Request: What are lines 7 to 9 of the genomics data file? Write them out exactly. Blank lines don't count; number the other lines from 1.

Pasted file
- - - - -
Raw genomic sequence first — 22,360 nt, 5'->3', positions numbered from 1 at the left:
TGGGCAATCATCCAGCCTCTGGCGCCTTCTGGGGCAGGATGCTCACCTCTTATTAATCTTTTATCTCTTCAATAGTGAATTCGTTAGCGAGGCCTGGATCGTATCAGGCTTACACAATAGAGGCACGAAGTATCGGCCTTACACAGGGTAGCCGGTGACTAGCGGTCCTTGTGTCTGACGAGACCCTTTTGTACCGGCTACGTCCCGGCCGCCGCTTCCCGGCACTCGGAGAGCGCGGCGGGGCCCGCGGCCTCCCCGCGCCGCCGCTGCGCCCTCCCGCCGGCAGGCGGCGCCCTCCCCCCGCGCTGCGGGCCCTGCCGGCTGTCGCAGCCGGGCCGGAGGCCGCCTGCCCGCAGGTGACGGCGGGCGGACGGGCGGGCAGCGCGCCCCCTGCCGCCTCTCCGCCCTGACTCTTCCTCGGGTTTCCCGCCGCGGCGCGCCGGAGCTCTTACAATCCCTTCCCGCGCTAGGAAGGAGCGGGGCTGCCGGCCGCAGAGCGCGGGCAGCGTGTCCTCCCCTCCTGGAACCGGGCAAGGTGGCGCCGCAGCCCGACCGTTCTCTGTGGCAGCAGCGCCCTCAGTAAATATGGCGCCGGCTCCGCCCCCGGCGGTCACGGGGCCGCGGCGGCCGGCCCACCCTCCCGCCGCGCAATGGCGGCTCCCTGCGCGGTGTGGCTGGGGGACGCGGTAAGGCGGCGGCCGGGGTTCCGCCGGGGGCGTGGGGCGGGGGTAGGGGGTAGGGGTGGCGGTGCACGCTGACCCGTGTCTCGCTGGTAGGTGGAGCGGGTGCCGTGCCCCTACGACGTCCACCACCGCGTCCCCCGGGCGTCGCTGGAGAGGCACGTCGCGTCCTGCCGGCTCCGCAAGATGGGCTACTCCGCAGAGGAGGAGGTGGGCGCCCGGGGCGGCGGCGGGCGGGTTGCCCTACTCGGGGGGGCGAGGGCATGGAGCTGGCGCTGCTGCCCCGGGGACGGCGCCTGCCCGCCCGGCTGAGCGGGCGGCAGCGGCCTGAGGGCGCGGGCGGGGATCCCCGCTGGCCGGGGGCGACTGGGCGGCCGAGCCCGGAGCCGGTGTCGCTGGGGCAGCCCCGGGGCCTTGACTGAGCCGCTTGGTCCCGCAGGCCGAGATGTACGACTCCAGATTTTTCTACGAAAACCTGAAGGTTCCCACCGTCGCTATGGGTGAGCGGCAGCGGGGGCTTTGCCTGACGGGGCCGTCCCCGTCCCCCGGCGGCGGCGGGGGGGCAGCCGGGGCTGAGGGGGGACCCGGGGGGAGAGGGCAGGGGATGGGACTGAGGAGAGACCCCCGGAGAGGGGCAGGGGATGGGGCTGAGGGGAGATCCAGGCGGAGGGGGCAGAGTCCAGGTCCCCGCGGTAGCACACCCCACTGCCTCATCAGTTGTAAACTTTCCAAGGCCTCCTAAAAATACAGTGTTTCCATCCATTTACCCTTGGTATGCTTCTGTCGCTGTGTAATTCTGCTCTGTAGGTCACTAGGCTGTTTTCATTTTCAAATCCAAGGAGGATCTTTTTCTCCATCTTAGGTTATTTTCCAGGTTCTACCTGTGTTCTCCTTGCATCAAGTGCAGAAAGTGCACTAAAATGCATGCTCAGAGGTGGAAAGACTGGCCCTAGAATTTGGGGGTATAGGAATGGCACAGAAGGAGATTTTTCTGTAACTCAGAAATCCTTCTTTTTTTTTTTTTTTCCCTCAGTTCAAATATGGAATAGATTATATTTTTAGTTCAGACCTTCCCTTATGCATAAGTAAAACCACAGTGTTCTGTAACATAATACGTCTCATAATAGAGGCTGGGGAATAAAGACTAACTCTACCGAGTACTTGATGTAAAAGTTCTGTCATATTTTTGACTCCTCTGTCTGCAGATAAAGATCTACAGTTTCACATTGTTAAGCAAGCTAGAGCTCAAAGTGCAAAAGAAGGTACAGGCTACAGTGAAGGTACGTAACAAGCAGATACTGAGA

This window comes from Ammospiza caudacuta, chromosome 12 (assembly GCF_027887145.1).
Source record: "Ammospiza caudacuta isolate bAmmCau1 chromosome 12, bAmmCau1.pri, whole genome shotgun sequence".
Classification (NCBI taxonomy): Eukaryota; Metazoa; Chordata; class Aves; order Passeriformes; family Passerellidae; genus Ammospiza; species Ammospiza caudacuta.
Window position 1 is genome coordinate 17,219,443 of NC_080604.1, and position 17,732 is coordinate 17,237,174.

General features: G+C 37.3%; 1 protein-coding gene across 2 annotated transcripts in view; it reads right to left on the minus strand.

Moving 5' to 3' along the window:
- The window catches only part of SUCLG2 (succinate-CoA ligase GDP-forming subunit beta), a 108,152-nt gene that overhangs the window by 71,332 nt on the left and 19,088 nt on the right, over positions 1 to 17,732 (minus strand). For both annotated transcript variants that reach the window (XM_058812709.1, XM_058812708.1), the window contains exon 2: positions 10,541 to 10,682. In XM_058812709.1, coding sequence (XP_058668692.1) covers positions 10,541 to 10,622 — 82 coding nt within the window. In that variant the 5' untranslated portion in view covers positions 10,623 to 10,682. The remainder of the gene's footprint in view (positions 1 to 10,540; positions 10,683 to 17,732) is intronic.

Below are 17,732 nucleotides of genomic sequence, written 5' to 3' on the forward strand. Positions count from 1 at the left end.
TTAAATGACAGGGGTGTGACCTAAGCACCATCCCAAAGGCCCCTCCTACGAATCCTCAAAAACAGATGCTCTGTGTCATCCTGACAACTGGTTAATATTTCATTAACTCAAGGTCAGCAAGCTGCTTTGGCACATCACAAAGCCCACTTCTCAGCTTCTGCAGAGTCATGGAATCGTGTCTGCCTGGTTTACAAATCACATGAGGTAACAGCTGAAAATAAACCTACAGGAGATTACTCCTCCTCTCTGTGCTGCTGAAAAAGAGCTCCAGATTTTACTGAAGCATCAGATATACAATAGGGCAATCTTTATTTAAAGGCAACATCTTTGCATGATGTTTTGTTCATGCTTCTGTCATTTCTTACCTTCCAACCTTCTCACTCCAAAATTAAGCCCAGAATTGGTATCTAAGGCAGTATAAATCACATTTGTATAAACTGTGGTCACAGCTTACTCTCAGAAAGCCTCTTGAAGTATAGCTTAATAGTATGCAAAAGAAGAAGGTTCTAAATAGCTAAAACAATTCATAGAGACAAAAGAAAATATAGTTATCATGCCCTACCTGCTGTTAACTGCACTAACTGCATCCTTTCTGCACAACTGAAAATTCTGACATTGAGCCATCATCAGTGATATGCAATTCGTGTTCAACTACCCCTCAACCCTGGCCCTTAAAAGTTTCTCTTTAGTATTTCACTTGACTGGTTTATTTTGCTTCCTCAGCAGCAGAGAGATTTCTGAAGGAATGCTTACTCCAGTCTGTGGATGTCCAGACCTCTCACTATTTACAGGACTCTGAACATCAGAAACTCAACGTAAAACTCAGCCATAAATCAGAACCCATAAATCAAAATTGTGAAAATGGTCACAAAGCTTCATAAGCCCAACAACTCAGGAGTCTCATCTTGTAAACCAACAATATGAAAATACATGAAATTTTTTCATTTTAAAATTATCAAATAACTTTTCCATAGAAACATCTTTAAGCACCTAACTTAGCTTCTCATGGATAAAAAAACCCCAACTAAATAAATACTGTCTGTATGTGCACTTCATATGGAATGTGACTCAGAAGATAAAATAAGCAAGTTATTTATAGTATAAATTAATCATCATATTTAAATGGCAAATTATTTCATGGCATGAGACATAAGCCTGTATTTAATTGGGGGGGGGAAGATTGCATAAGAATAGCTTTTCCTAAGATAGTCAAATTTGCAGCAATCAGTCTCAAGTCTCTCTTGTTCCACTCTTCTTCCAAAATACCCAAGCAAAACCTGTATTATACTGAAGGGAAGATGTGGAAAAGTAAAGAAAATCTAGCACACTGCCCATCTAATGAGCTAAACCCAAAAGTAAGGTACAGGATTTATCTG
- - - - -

General features: G+C 37.3%; 1 protein-coding gene across 2 annotated transcripts in view; it reads right to left on the minus strand.

Moving 5' to 3' along the window:
- The window catches only part of SUCLG2 (succinate-CoA ligase GDP-forming subunit beta), a 108,152-nt gene that overhangs the window by 71,332 nt on the left and 19,088 nt on the right, over positions 1 to 17,732 (minus strand). For both annotated transcript variants that reach the window (XM_058812709.1, XM_058812708.1), the window contains exon 2: positions 10,541 to 10,682. In XM_058812709.1, coding sequence (XP_058668692.1) covers positions 10,541 to 10,622 — 82 coding nt within the window. In that variant the 5' untranslated portion in view covers positions 10,623 to 10,682. The remainder of the gene's footprint in view (positions 1 to 10,540; positions 10,683 to 17,732) is intronic.